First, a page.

July 05, 2016
Summer is arguably the most popular time to fish as muggy, hot days push people to the water for relief and relaxation.
Many anglers, especially those who seek game fish such as black bass, trout or striped bass, release their catch.
“Catch and release works and is a good thing,” said Dave Dreves, assistant director of fisheries for the Kentucky Department of Fish and Wildlife Resources. “But, if you don’t handle the fish properly, your good intentions can be reversed.”
Fish have a protective slime coat that acts as part of their immune system. Protecting this slime coat is of the utmost importance when handling fish.
“Fish are surrounded by pathogens all of their lives in the water they inhabit,” Dreves said. “The slime coat is their protection.”
A fish gripper is an essential tool for handling fish with ease and doesn’t harm them. They provide exceptional control of the fish by latching on to its lower lip. “They are a great thing, especially on toothy fish such as walleye, for getting hooks out of fish without touching them,” Dreves said. “They also keep people from squeezing a fish too hard which can damage internal organs.”
Some models with calibrated scales cost a pretty penny, but many on the market simply hold the fish and cost less than $20, with some less than $10.
“These devices keep people from handling a fish with a towel,” Dreves said. “I can’t imagine anything much worse you can do to a fish than using a towel to hold them. You must protect, not remove, the slime coat.”
If you must handle a fish with your hands, wet them first. Dry human skin strips off the fish’s slime coat. “Also, if you plan to measure its length, wet the measuring board before placing the fish on it,” Dreves said. “Make sure to keep the measuring board out of the sun. They can get really hot.”
Secure the fish when landing it. Do not allow the fish to flop around on the bank or in the bottom of a boat. This not only removes the protective slime coat, but may cause injuries.
Anglers who catch a big largemouth bass or hybrid striped bass usually want a photo to commemorate the event. “You see these anglers on fishing shows sometimes hold their fish out of the water for way too long when talking to the camera,” Dreves said. “If I am fumbling around for a fish scale or a camera, I either put the fish back in the water while I hold it or I drop it in the livewell. A fish out of water can’t breathe.”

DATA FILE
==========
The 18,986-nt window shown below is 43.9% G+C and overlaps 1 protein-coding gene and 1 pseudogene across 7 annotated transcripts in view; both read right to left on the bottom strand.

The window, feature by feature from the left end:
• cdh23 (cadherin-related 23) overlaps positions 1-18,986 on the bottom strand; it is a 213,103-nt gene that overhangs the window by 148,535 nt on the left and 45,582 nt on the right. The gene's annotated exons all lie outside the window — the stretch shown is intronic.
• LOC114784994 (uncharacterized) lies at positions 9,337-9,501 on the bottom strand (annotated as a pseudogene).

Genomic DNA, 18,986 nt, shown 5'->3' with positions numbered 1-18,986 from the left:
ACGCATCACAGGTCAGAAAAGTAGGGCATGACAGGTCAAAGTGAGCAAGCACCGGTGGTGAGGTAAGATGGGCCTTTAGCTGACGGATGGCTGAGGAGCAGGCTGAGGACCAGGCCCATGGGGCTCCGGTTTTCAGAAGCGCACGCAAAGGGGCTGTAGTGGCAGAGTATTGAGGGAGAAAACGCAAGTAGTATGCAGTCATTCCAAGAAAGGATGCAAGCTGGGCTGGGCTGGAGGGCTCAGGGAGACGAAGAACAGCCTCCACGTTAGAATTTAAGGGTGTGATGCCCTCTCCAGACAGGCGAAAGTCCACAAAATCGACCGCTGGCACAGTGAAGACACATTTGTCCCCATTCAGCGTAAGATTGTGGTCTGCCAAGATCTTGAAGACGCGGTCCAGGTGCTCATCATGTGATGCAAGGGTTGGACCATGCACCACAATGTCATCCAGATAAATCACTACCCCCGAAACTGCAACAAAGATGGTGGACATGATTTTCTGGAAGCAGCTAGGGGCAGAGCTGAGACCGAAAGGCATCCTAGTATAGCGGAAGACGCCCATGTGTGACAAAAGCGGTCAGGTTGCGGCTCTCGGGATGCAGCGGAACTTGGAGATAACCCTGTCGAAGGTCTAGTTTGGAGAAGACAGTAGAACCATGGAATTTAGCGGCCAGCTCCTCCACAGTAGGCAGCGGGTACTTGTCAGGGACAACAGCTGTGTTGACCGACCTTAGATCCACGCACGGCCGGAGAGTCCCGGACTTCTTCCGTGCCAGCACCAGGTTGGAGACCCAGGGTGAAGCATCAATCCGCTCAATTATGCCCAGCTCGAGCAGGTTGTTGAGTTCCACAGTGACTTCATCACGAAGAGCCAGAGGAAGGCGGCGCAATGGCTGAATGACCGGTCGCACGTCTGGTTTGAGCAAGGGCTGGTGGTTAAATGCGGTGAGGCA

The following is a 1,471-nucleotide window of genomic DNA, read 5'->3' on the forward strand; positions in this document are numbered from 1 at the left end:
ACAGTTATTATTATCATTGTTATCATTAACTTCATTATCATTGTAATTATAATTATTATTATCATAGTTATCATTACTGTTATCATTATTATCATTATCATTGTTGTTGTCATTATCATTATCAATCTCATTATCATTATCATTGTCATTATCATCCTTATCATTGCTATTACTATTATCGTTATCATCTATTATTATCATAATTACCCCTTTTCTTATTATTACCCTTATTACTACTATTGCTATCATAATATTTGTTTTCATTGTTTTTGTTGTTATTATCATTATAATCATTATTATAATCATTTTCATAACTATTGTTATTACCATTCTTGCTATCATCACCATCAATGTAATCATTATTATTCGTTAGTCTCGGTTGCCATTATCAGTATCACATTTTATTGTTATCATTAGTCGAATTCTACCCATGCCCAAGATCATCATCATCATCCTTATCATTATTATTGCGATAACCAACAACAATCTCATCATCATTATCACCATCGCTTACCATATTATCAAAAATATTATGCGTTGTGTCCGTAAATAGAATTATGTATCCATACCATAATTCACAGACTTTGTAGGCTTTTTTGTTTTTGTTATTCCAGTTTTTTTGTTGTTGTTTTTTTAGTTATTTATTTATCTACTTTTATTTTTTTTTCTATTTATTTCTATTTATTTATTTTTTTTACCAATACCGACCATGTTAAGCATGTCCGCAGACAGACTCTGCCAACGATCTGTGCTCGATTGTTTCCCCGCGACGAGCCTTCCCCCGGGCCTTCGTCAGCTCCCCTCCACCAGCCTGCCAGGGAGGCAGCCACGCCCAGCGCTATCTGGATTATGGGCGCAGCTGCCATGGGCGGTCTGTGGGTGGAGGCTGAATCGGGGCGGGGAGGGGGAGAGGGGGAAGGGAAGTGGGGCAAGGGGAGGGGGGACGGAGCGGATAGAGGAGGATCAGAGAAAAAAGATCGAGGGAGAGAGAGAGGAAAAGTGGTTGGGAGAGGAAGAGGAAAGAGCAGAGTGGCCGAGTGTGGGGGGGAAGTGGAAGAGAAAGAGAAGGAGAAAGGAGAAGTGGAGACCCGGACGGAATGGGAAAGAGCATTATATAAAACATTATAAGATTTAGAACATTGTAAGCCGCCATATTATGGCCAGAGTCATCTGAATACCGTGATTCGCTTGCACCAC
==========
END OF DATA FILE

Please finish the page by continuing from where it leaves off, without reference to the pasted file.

Livewells work great for keeping fish alive, but in summer they can be a potentially lethal environment for fish if proper procedures are not followed.
“Warmer water holds less dissolved oxygen,” Dreves said. “Because of the heat and the lower levels of dissolved oxygen, summer is a highly stressful time on fish in a livewell.”
Dreves explained the most important thing is to cool the water first after pumping it in from the lake. Two frozen 1/2-gallon jugs of water will cool a 30-gallon livewell about 10 degrees for roughly three hours.
“Then, you need to recirculate the water in the livewell to avoid pulling hot lake water back into the livewell,” he said. “You also don’t want to cool it more than 10 degrees.”
Enter “Keeping Your Bass Alive” in the search box in the top right corner of the Kentucky Fish and Wildlife’s homepage at www.fw.ky.gov for complete details on proper livewell procedures for summer bass tournaments.
“Plus, if you plan to keep fish to eat, it is much better to place those fish in a cooler with ice right away than in a hot livewell,” Dreves said.
Light tackle is fun and produces a lot of fish. But, ultralight rods and 4-pound line are not the best choices for the stressful times of summer if you plan to release the fish. “Some say light tackle is more sporting, but getting the fish in hand as quickly as possible is best for the fish’s health in summer. Long battles are not good for them when it is hot.”
Employing catch and release helps ensure good fishing for future generations, but sloppy techniques can cancel out the benefit of this practice in summer.
Editor’s Note: Author Lee McClellan is a nationally award-winning associate editor for Kentucky Afield magazine, the official publication of the Kentucky Department of Fish and Wildlife Resources. He is a life-long hunter and angler, with a passion for smallmouth bass fishing.